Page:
Sources, however, said Ottawa would forgo creating a federal regulator if Ontario, B.C. and Alberta agree to collaborate on a common system.
“The Ontario Securities Commission is the largest, and I would presume the federal capital markets regulatory framework would apply consistently on a national basis but it would not displace the commission here,” said Ontario Finance Minister Charles Sousa.
“And for that reason we would hope that Ontario would be a primary provider of the service necessary. A common regulator makes a lot of sense to me and it would make more sense for it to be done through our province.”
The federal government has been negotiating with Alberta, but officials in Ottawa say Premier Alison Redford’s administration is concerned about supporting a move that the opposition Wild Rose party might attack as a giveaway of provincial power.
Alberta Finance Minister Doug Horner said he was optimistic provinces could “create a better collaborative model” that would avoid the need for a federal securities regulator, but that Alberta still believes it’s an area of provincial jurisdiction.
Ministers are scheduled to meet Monday to discuss the issue.
“What I’m talking about is an evolution of the passport system, and to deal with Mr. Flaherty’s systemic risk issues,” Mr. Horner said.
“I think we can do that. I think there’s a role for the federal government. I think the other ministers believe there’s a role for the federal government in some areas. But the sovereign ability of the provinces to make those securities decisions is something we still protect.”
Manitoba Finance Minister Stan Struthers also rejected a national regulator, saying he prefers “any changes we do would be an enhancement of the passport system that already exists.”
Mr. Flaherty regularly points to the 2007 Canadian financial crisis caused by problems with asset-backed commercial paper.
The provinces turned to Ottawa to solve the problem – a turn of events the Finance Minister said demonstrates the need for a stronger national approach to securities regulation.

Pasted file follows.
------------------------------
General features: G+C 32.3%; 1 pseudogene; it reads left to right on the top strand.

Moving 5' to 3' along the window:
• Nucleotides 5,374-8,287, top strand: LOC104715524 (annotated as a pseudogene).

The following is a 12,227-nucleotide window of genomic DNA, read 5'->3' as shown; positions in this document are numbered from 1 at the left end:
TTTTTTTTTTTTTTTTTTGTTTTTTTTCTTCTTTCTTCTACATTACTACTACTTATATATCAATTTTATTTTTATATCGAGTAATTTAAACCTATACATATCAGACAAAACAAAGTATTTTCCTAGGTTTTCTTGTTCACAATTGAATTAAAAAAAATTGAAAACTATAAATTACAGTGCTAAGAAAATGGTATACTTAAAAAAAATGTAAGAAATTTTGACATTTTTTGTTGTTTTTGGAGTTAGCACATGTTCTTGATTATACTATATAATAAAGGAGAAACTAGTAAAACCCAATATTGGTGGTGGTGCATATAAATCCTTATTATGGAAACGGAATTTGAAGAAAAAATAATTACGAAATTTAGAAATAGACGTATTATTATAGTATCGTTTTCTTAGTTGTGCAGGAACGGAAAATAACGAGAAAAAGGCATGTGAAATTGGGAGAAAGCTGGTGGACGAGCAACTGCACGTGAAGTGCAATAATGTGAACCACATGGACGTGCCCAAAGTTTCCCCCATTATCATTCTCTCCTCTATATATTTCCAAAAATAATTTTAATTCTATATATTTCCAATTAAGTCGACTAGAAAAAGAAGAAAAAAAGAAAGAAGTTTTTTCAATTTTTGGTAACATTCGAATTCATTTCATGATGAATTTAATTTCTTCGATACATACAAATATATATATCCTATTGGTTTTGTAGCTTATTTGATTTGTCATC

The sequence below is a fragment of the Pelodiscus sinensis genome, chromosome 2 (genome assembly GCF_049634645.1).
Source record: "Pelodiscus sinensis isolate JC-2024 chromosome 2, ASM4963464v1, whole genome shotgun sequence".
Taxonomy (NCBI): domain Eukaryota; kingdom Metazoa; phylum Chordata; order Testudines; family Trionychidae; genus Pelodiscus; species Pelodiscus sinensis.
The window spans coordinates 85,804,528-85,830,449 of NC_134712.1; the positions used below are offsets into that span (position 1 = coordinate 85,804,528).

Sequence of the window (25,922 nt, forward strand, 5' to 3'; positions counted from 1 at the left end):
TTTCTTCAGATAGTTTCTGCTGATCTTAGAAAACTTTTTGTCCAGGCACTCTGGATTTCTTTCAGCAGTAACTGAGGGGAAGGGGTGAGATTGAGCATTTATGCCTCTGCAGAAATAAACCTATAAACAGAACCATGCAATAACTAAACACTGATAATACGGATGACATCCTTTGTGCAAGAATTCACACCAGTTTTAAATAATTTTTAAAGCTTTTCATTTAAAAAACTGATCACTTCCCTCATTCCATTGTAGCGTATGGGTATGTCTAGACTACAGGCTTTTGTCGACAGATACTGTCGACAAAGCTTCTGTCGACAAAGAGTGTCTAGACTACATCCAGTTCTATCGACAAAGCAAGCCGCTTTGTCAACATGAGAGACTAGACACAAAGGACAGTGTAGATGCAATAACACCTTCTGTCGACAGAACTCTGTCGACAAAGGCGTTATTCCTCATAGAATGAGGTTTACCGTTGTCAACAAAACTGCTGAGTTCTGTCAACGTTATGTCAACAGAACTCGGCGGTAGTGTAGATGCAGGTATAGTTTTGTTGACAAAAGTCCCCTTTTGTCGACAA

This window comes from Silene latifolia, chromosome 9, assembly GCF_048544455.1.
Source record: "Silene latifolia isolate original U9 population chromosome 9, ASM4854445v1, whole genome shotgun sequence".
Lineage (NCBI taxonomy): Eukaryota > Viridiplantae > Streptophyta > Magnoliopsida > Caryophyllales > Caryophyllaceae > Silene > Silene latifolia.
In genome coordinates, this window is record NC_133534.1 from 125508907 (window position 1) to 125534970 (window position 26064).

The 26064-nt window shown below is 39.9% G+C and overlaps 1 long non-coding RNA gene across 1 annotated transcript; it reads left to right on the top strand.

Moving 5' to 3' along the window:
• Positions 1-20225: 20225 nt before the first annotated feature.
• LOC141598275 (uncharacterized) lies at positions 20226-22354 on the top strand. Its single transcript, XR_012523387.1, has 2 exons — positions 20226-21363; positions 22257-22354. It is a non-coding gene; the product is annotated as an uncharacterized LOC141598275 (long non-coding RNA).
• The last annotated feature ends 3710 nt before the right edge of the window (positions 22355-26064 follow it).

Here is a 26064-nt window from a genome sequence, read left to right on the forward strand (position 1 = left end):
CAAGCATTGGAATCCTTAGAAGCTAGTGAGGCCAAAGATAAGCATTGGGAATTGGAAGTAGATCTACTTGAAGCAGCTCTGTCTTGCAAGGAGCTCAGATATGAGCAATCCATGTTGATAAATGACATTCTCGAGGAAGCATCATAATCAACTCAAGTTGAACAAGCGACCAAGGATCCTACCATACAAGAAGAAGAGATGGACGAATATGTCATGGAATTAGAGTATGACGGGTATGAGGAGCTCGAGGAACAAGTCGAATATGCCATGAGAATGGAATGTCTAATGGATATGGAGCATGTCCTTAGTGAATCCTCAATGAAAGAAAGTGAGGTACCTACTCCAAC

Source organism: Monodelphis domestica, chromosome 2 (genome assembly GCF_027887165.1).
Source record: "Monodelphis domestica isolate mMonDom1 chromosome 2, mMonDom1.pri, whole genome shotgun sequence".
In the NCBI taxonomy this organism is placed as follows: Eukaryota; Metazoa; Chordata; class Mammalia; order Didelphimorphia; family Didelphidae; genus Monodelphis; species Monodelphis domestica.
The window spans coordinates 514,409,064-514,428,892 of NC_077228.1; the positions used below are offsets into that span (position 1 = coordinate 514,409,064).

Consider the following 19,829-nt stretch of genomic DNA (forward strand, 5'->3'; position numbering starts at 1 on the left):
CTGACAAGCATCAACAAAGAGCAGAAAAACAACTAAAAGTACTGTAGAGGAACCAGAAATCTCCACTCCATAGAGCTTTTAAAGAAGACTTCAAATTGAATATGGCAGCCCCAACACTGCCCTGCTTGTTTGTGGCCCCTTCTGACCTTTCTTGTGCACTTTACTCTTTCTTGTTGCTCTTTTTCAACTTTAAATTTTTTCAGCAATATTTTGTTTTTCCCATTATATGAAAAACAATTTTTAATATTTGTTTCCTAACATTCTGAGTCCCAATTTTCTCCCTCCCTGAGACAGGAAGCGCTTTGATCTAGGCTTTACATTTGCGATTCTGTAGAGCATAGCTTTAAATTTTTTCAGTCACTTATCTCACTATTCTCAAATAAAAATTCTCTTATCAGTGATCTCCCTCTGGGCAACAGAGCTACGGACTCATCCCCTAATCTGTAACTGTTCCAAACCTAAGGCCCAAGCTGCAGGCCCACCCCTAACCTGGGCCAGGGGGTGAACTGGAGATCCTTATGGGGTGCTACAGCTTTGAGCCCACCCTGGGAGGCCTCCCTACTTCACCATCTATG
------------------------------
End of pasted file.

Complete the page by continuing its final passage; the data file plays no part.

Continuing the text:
Ian Russell, president and CEO of the Investment Industry Association of Canada, applauded Mr. Flaherty’s efforts to enact a common securities regulator.
“We are pleased the government has taken this decisive action. In an era of global regulatory reform, our country needs a strong national voice to ensure the interests of Canadian market participants are properly heard,” said Russell.
Ian Russell, head of the Investment Industry Association of Canada, welcomed the move.
“It might be enough to drive the participants to do a deal,” he said. “After a long time, others would have given up. He’s turned the dial up trying to get a deal done. That’s gratifying for us.”
B.C. Finance Minister Mike de Jong said he wasn’t surprised at Mr. Flaherty’s moves to plan a national securities regulator over provincial objections.
“It’s consistent with what I have heard from Mr. Flaherty in the past that absent an agreement amongst the provinces, the federal government will take steps to address what it perceives to be its constitutional responsibility,” he said.
He called on the provinces to get ahead of the federal initiative, and negotiate a deal.
“I think it is far preferable for all of the jurisdictions to get together and negotiate something that makes sense for Canada. If there is unilateral action federally, I can tell you who is going to be happy – a whole bunch of lawyers who are going to make millions of dollar arguing esoteric constitutional points that most people could care less about,” he told reporters outside the Vancouver cabinet offices of the B.C. government.
“So sitting down, negotiating an agreement between the provinces and federal government that makes sense is a far preferable way to proceed and, I think, something that Minister Flaherty would like to see happen.”
With reports from Boyd Erman and Jacqueline Nelson in Toronto, Josh Wingrove in Edmonton, and Ian Bailey in Vancouver